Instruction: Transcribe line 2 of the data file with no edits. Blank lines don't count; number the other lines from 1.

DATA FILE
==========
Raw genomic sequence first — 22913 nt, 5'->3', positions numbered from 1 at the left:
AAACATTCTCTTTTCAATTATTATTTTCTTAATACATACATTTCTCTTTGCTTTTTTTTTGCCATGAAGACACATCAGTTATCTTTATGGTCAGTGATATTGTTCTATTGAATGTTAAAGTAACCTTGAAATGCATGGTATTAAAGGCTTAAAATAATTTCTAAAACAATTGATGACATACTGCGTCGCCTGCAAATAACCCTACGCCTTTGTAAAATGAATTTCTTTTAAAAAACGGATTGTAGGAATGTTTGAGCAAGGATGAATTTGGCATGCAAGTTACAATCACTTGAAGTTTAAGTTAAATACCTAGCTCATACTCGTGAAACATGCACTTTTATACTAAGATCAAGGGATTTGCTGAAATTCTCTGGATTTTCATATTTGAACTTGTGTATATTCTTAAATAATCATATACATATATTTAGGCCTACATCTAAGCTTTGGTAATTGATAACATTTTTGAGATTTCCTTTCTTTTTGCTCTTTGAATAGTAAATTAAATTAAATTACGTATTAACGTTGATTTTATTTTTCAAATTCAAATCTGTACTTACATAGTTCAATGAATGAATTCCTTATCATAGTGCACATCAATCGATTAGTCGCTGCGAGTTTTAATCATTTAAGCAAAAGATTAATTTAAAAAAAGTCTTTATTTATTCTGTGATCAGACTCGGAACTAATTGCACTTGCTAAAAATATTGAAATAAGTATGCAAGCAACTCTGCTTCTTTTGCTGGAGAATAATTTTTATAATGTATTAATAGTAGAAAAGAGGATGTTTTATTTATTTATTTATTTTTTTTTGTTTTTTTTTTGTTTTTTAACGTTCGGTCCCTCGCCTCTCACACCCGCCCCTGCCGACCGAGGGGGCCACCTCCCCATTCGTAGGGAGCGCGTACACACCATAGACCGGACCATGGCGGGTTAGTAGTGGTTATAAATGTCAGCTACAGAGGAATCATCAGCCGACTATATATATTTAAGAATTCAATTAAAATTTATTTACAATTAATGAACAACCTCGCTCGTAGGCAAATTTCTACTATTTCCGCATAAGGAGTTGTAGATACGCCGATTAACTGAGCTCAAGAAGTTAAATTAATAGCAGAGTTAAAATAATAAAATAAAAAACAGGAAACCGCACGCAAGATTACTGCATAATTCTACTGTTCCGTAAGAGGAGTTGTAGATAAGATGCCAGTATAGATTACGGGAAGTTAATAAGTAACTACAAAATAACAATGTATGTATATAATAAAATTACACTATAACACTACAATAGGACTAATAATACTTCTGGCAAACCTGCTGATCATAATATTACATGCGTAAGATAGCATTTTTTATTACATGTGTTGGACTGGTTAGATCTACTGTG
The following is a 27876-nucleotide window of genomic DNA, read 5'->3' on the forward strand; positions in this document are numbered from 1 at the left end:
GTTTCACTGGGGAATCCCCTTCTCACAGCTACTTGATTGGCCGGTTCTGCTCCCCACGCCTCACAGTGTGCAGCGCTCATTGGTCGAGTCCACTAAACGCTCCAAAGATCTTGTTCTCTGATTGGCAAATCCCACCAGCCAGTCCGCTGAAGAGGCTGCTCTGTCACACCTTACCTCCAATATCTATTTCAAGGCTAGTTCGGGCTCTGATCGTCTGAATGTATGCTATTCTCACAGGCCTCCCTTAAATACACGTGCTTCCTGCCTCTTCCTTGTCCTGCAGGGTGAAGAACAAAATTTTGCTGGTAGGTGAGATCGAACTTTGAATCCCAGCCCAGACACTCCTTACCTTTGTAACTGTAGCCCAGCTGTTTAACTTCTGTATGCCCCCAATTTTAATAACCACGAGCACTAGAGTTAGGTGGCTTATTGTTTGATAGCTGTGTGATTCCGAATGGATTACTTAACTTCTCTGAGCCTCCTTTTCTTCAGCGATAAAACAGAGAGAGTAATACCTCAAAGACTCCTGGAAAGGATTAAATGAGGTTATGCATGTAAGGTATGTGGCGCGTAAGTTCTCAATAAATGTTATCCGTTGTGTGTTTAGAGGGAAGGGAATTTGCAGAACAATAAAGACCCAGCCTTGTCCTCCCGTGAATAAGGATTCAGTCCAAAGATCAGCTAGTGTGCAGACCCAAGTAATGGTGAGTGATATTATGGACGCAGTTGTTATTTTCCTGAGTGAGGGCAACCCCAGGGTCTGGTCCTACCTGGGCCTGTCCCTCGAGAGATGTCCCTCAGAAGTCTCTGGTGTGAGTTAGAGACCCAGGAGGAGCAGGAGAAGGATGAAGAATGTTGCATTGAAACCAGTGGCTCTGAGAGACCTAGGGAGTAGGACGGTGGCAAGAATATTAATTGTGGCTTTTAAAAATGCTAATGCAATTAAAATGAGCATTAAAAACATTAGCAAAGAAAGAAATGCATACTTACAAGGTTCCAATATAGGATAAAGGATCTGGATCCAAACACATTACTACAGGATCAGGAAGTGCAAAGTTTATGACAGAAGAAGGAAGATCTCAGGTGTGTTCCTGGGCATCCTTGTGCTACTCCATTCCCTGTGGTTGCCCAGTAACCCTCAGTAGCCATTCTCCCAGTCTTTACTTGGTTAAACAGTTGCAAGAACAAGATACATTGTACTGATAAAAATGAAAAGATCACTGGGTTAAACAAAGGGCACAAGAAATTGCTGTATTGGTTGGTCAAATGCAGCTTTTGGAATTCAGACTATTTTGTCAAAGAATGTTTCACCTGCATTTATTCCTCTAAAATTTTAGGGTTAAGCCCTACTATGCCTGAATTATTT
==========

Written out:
AAACATTCTCTTTTCAATTATTATTTTCTTAATACATACATTTCTCTTTGCTTTTTTTTTGCCATGAAGACACATCAGTTATCTTTATGGTCAGTGATATTGTTCTATTGAATGTTAAAGTAACCTTGAAATGCATGGTATTAAAGGCTTAAAATAATTTCTAAAACAATTGATGACATACTGCGTCGCCTGCAAATAACCCTACGCCTTTGTAAAATGAATTTCTTTTAAAAAACGGATTGTAGGAATGTTTGAGCAAGGATGAATTTGGCATGCAAGTTACAATCACTTGAAGTTTAAGTTAAATACCTAGCTCATACTCGTGAAACATGCACTTTTATACTAAGATCAAGGGATTTGCTGAAATTCTCTGGATTTTCATATTTGAACTTGTGTATATTCTTAAATAATCATATACATATATTTAGGCCTACATCTAAGCTTTGGTAATTGATAACATTTTTGAGATTTCCTTTCTTTTTGCTCTTTGAATAGTAAATTAAATTAAATTACGTATTAACGTTGATTTTATTTTTCAAATTCAAATCTGTACTTACATAGTTCAATGAATGAATTCCTTATCATAGTGCACATCAATCGATTAGTCGCTGCGAGTTTTAATCATTTAAGCAAAAGATTAATTTAAAAAAAGTCTTTATTTATTCTGTGATCAGACTCGGAACTAATTGCACTTGCTAAAAATATTGAAATAAGTATGCAAGCAACTCTGCTTCTTTTGCTGGAGAATAATTTTTATAATGTATTAATAGTAGAAAAGAGGATGTTTTATTTATTTATTTATTTTTTTTTGTTTTTTTTTTGTTTTTTAACGTTCGGTCCCTCGCCTCTCACACCCGCCCCTGCCGACCGAGGGGGCCACCTCCCCATTCGTAGGGAGCGCGTACACACCATAGACCGGACCATGGCGGGTTAGTAGTGGTTATAAATGTCAGCTACAGAGGAATCATCAGCCGACTATATATATTTAAGAATTCAATTAAAATTTATTTACAATTAATGAACAACCTCGCTCGTAGGCAAATTTCTACTATTTCCGCATAAGGAGTTGTAGATACGCCGATTAACTGAGCTCAAGAAGTTAAATTAATAGCAGAGTTAAAATAATAAAATAAAAAACAGGAAACCGCACGCAAGATTACTGCATAATTCTACTGTTCCGTAAGAGGAGTTGTAGATAAGATGCCAGTATAGATTACGGGAAGTTAATAAGTAACTACAAAATAACAATGTATGTATATAATAAAATTACACTATAACACTACAATAGGACTAATAATACTTCTGGCAAACCTGCTGATCATAATATTACATGCGTAAGATAGCATTTTTTATTACATGTGTTGGACTGGTTAGATCTACTGTG